Additionally, Sajet challenged the phrase “Athens of America” to be a contemporary term. To what extent does it still exist today? Is it still real or are Philadelphians holding onto an expired past? How has its meaning changed in recent decades? She argued that the slogan had always existed as more of an aspiration rather than an accomplishment. Is there a single concept that can describe Philadelphia’s art and culture? Sajet quoted Kirtley’s argument that the “Athenians were equal opportunity offenders” and asked her to expand on this thought. Kirtley explained that the Athenians borrowed the arts of conquered territories at will, and then configured them to create a Greek aesthetic. Brownlee commented that the eighteenth-century notion of Greece and Athens was, in fact, an invention of the eighteenth century. In the same manner, we in the present can configure Athens to represent what we need it to be. Sajet asked Febo San Miguel to share what the “Athens of America” means to her. She argued that if Philadelphia aspired to a higher level of art, brutalism must be part of that aspiration. If anything, the “Athens of America” is not pure, but is a fierce mixing, borrowing, sharing, and reinventing of artistic ideas.

Next, Sajet spoke about her symbolic image for the discussion, Zoe Strauss sharing her art at affordable prices under the I-95 highway in South Philadelphia. A Philadelphia native, Strauss has risen to national fame and was featured in the 2006 Whitney Museum of American Art biennial. Sajet argued that a specific Philadelphia style does exist and it can be defined by a gritty, urban, and accessible medium.

Sajet asked the panelists to consider the future of art in Philadelphia. What can be identified now to inspire tomorrow’s “Athens of America”? Kirtley used images of proposed plans for the expansion of the Philadelphia Museum of Art, the Barnes Foundation, renovations to the gardens of the Rodin Museum, and major renovations to the apron of City Hall at Dilworth Plaza to illustrate her ideas. She explained these plans as the reemergence of the atmosphere of liberty along the Benjamin Franklin Parkway to attract and reach a larger audience. Then, Sajet cited the enormous statue of paintbrush across from the expanded Pennsylvania Convention Center in Lenfest Plaza at the Academy of Fine Arts. Speaking about the future of the arts in Philadelphia, Febo San Miguel noted that the National Association of Latino Arts and Culture has selected Philadelphia to host its annual conference in October 2012. This will be the San Antonio-based center’s first conference held on the east coast, specifically in Philadelphia to recognize the city as a diverse cultural center with a thriving Latino cultural life.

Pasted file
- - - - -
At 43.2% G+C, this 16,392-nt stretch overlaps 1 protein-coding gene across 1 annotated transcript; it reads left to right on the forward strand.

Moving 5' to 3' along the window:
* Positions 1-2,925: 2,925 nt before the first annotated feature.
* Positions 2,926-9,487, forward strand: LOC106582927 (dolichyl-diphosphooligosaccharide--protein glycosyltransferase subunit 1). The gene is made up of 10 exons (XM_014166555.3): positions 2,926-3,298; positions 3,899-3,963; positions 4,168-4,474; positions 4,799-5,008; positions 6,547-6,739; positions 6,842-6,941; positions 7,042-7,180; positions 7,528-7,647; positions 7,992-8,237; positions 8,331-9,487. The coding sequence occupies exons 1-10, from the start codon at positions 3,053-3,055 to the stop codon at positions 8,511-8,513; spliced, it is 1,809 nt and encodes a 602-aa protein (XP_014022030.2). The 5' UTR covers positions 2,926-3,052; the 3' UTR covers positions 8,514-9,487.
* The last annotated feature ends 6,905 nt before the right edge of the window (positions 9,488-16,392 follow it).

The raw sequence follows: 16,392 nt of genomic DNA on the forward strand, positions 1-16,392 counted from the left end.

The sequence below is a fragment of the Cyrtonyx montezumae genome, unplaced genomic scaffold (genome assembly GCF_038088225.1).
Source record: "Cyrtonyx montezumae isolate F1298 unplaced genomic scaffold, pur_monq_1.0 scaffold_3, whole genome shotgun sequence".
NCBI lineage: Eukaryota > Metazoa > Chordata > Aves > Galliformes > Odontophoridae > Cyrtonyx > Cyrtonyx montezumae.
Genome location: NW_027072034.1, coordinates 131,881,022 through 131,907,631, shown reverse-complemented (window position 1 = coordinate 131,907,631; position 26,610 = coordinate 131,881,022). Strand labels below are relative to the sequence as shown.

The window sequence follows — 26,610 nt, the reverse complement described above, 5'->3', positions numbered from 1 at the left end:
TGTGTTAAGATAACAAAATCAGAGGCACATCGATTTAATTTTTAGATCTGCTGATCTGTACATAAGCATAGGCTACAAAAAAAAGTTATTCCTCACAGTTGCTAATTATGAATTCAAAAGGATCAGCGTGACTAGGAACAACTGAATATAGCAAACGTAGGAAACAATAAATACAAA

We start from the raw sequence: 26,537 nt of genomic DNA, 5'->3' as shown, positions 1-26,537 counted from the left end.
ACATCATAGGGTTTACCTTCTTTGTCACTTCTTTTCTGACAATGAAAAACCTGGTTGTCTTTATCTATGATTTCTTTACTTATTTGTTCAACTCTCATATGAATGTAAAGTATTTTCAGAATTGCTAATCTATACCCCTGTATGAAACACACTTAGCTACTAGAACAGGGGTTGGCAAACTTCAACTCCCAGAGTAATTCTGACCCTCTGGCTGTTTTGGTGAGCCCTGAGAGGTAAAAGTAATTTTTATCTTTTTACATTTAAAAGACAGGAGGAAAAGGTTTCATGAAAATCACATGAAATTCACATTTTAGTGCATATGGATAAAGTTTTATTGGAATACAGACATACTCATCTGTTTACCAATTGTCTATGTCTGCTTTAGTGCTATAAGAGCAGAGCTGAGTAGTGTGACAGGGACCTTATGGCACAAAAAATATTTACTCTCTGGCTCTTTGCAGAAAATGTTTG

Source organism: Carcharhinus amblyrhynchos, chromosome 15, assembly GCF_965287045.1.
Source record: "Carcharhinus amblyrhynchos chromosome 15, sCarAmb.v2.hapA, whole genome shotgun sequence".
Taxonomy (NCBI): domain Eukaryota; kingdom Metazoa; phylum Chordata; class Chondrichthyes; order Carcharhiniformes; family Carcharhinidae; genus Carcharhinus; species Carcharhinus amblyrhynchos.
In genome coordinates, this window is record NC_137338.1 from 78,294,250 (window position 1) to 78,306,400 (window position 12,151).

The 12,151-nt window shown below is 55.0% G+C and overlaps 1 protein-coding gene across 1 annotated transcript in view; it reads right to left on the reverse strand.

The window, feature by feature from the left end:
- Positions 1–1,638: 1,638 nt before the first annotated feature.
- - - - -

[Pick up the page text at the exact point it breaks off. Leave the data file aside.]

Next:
To define Athens in the twenty-first century, Brownlee argued, one must think of Philadelphia as an enormously industrial city which has reinvented itself as a post-industrial city. He pointed to the destruction of the Broad Street railroad station Penn Center the decaying waterfront area that has been restored as Society Hill. Plans to restore the city’s waterfronts as green ribbons to preserve the environment and connect neighborhoods.  Sajet contributed that the urban pop-up gardens in Center City from the Pennsylvania Horticultural Society and the city’s first green roof bus shelter across from City Hall contribute to Philadelphia’s artistic vision for the future. She added that an increasing number of art students, especially at the Academy of Fine Arts, Tyler School of Art at Temple University, and Moore College of Art and Design, as well as artists participating in the Philadelphia International Festival of the Arts, Philly Fringe Festival, print and contemporary art for Philgrafika, and the Random Acts of Culture project with the Opera Company of Philadelphia. All of these artists, festivals, programs, and organization have brought a wonderful, refreshing, new energy to the city that reminds Philadelphians to aspire for greatness in arts and culture.